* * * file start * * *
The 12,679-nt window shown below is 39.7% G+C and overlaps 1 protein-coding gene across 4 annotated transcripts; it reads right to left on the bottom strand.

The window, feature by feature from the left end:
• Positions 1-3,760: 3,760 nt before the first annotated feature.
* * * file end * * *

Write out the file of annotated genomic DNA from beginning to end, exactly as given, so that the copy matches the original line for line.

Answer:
The 12,679-nt window shown below is 39.7% G+C and overlaps 1 protein-coding gene across 4 annotated transcripts; it reads right to left on the bottom strand.

The window, feature by feature from the left end:
• Positions 1-3,760: 3,760 nt before the first annotated feature.